Running on harder surfaces is easier overall than softer ones. You can feel this for yourself by going for a run on the soft beach sand. Changes in running economy can be felt by the runner as perceived effort. You might feel, as I do, that running on the hard road feels light, easy and fast while running in the sand or soft trail feels slow, heavy and tough. Those feelings are bared out by the finding in these studies that softer surfaces are associated with lower running economies.
While harder surfaces may feel different under foot and may even cause us to ‘run differently’ there isn’t good scientific evidence that harder surfaces lead us to get injured more often. The measured forces in out legs when we run on very hard surfaces aren’t different then moderately hard surfaces and only slightly different then the very softest surfaces available.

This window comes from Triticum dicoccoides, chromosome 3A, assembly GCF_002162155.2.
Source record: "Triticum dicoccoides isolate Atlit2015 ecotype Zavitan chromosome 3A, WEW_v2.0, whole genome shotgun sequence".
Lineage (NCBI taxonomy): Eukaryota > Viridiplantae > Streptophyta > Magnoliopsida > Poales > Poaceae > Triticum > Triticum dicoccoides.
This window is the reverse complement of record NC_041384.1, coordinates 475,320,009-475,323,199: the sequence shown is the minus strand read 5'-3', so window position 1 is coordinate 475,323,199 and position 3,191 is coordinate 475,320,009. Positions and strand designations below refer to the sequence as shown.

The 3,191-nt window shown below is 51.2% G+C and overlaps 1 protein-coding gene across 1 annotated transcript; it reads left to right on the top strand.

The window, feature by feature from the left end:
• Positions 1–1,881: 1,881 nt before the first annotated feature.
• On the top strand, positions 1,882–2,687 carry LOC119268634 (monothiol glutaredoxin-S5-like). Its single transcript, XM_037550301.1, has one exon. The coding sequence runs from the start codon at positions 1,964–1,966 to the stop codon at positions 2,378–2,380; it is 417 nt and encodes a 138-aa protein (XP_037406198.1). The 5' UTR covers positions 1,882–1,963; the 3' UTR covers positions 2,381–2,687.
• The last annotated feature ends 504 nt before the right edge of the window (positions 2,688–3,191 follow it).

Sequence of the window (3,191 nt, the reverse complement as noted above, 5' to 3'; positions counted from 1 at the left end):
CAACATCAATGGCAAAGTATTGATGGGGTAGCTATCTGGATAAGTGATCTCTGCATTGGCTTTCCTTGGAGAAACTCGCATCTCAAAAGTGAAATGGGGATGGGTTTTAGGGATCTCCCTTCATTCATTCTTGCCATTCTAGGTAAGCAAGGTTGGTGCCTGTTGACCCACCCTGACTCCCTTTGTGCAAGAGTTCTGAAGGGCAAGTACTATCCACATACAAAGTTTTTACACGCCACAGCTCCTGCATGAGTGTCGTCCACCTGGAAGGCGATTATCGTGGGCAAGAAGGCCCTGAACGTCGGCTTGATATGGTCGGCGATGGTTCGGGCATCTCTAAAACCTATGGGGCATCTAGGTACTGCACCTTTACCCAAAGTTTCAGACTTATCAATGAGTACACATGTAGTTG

So I guess there really isn’t a strong scientific reason for me to resist concrete sidewalks after all.
Great little science nuggets
- “The practice of running has consistently increased worldwide, and with it, related lower limb injuries” (Tessutti et al., 2012) is perhaps the truest sentence ever written about running injuries.
- The only factor conclusively linked to an increase in running injuries in one meta studie of studies was the number of miles run per week. (Powell et al., 2016)
Do you buy into the idea that running on concrete is bad for you? Do you feel better knowing that your race day route isn’t likely to be much more damaging to your joints than a trail run? Do you ‘feel’ like you run differently on harder surfaces compared to soft ones? Leave it in the comments below!
Read what I read:
Dixon et al., 2000. Surface effects on ground reaction forces and lower extremity kinematics in running. Biodynamics. https://citeseerx.ist.psu.edu/document?repid=rep1&type=pdf&doi=e55108c30217651f76ad2b0068c312ec82ec5620